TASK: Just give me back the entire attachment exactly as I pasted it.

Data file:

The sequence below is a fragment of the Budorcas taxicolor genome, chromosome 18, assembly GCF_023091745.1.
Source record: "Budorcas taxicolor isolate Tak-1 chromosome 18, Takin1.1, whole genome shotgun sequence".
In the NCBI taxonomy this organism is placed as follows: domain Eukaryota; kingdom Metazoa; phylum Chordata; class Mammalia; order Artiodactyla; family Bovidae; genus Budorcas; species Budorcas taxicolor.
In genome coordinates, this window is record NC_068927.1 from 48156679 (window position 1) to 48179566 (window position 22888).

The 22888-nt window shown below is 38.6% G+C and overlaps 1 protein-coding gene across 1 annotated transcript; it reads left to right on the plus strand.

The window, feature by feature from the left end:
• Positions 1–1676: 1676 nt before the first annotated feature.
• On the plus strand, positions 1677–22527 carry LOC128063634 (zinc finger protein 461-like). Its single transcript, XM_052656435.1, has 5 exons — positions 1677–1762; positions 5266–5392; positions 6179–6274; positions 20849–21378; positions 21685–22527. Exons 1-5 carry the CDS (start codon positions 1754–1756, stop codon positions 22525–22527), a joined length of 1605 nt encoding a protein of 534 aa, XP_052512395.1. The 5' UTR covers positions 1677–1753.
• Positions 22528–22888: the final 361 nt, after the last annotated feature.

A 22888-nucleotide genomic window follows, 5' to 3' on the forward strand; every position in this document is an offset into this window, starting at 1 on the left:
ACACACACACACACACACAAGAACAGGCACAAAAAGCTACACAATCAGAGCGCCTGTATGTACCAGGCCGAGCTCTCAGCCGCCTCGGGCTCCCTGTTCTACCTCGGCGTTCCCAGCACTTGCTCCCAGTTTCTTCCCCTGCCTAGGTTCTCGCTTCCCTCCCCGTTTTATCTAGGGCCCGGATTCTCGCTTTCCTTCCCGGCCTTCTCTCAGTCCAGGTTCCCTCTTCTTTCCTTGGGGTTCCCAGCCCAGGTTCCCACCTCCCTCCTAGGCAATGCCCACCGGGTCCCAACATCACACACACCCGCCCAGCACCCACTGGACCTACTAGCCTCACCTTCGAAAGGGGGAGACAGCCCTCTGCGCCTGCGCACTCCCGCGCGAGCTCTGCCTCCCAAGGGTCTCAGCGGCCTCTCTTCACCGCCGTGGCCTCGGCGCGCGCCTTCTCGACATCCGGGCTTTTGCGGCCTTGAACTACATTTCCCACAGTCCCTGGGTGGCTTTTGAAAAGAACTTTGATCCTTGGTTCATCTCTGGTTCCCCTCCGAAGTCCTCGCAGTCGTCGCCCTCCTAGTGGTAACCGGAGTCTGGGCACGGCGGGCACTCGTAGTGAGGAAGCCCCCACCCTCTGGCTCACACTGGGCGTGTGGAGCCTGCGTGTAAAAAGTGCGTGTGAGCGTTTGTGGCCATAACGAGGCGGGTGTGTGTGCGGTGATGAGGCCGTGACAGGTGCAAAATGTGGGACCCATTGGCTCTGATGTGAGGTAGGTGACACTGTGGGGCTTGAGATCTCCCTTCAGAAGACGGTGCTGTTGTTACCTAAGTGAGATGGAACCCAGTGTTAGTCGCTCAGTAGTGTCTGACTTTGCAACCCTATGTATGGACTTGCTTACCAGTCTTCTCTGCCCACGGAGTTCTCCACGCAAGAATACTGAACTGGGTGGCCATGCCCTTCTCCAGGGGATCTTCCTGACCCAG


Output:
The sequence below is a fragment of the Budorcas taxicolor genome, chromosome 18, assembly GCF_023091745.1.
Source record: "Budorcas taxicolor isolate Tak-1 chromosome 18, Takin1.1, whole genome shotgun sequence".
In the NCBI taxonomy this organism is placed as follows: domain Eukaryota; kingdom Metazoa; phylum Chordata; class Mammalia; order Artiodactyla; family Bovidae; genus Budorcas; species Budorcas taxicolor.
In genome coordinates, this window is record NC_068927.1 from 48156679 (window position 1) to 48179566 (window position 22888).

The 22888-nt window shown below is 38.6% G+C and overlaps 1 protein-coding gene across 1 annotated transcript; it reads left to right on the plus strand.

The window, feature by feature from the left end:
• Positions 1–1676: 1676 nt before the first annotated feature.
• On the plus strand, positions 1677–22527 carry LOC128063634 (zinc finger protein 461-like). Its single transcript, XM_052656435.1, has 5 exons — positions 1677–1762; positions 5266–5392; positions 6179–6274; positions 20849–21378; positions 21685–22527. Exons 1-5 carry the CDS (start codon positions 1754–1756, stop codon positions 22525–22527), a joined length of 1605 nt encoding a protein of 534 aa, XP_052512395.1. The 5' UTR covers positions 1677–1753.
• Positions 22528–22888: the final 361 nt, after the last annotated feature.

A 22888-nucleotide genomic window follows, 5' to 3' on the forward strand; every position in this document is an offset into this window, starting at 1 on the left:
ACACACACACACACACACAAGAACAGGCACAAAAAGCTACACAATCAGAGCGCCTGTATGTACCAGGCCGAGCTCTCAGCCGCCTCGGGCTCCCTGTTCTACCTCGGCGTTCCCAGCACTTGCTCCCAGTTTCTTCCCCTGCCTAGGTTCTCGCTTCCCTCCCCGTTTTATCTAGGGCCCGGATTCTCGCTTTCCTTCCCGGCCTTCTCTCAGTCCAGGTTCCCTCTTCTTTCCTTGGGGTTCCCAGCCCAGGTTCCCACCTCCCTCCTAGGCAATGCCCACCGGGTCCCAACATCACACACACCCGCCCAGCACCCACTGGACCTACTAGCCTCACCTTCGAAAGGGGGAGACAGCCCTCTGCGCCTGCGCACTCCCGCGCGAGCTCTGCCTCCCAAGGGTCTCAGCGGCCTCTCTTCACCGCCGTGGCCTCGGCGCGCGCCTTCTCGACATCCGGGCTTTTGCGGCCTTGAACTACATTTCCCACAGTCCCTGGGTGGCTTTTGAAAAGAACTTTGATCCTTGGTTCATCTCTGGTTCCCCTCCGAAGTCCTCGCAGTCGTCGCCCTCCTAGTGGTAACCGGAGTCTGGGCACGGCGGGCACTCGTAGTGAGGAAGCCCCCACCCTCTGGCTCACACTGGGCGTGTGGAGCCTGCGTGTAAAAAGTGCGTGTGAGCGTTTGTGGCCATAACGAGGCGGGTGTGTGTGCGGTGATGAGGCCGTGACAGGTGCAAAATGTGGGACCCATTGGCTCTGATGTGAGGTAGGTGACACTGTGGGGCTTGAGATCTCCCTTCAGAAGACGGTGCTGTTGTTACCTAAGTGAGATGGAACCCAGTGTTAGTCGCTCAGTAGTGTCTGACTTTGCAACCCTATGTATGGACTTGCTTACCAGTCTTCTCTGCCCACGGAGTTCTCCACGCAAGAATACTGAACTGGGTGGCCATGCCCTTCTCCAGGGGATCTTCCTGACCCAG